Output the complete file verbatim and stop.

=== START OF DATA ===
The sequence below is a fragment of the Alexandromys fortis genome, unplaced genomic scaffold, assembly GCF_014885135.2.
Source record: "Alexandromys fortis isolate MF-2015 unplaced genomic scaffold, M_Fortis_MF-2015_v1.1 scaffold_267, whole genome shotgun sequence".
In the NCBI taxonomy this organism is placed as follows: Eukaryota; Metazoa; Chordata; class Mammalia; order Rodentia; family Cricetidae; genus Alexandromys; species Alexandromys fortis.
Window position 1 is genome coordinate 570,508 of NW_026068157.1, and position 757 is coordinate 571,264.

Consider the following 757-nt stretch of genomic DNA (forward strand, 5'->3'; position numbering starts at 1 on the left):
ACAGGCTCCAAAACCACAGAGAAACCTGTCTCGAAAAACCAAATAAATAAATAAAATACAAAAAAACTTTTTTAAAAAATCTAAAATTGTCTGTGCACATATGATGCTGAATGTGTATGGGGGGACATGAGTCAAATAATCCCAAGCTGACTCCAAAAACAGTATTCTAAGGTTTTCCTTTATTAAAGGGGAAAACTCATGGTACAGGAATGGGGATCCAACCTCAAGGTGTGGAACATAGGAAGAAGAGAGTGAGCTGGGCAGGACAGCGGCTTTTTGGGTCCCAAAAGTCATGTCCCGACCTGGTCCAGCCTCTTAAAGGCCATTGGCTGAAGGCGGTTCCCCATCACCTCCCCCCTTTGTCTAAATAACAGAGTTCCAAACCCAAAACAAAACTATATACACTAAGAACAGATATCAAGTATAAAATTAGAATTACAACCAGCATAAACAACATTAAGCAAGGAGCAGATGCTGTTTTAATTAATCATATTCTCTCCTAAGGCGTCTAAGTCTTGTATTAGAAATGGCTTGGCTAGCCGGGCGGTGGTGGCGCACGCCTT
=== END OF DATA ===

The sequence below is a fragment of the Alexandromys fortis genome, unplaced genomic scaffold, assembly GCF_014885135.2.
Source record: "Alexandromys fortis isolate MF-2015 unplaced genomic scaffold, M_Fortis_MF-2015_v1.1 scaffold_267, whole genome shotgun sequence".
In the NCBI taxonomy this organism is placed as follows: Eukaryota; Metazoa; Chordata; class Mammalia; order Rodentia; family Cricetidae; genus Alexandromys; species Alexandromys fortis.
Window position 1 is genome coordinate 570,508 of NW_026068157.1, and position 757 is coordinate 571,264.

Consider the following 757-nt stretch of genomic DNA (forward strand, 5'->3'; position numbering starts at 1 on the left):
ACAGGCTCCAAAACCACAGAGAAACCTGTCTCGAAAAACCAAATAAATAAATAAAATACAAAAAAACTTTTTTAAAAAATCTAAAATTGTCTGTGCACATATGATGCTGAATGTGTATGGGGGGACATGAGTCAAATAATCCCAAGCTGACTCCAAAAACAGTATTCTAAGGTTTTCCTTTATTAAAGGGGAAAACTCATGGTACAGGAATGGGGATCCAACCTCAAGGTGTGGAACATAGGAAGAAGAGAGTGAGCTGGGCAGGACAGCGGCTTTTTGGGTCCCAAAAGTCATGTCCCGACCTGGTCCAGCCTCTTAAAGGCCATTGGCTGAAGGCGGTTCCCCATCACCTCCCCCCTTTGTCTAAATAACAGAGTTCCAAACCCAAAACAAAACTATATACACTAAGAACAGATATCAAGTATAAAATTAGAATTACAACCAGCATAAACAACATTAAGCAAGGAGCAGATGCTGTTTTAATTAATCATATTCTCTCCTAAGGCGTCTAAGTCTTGTATTAGAAATGGCTTGGCTAGCCGGGCGGTGGTGGCGCACGCCTT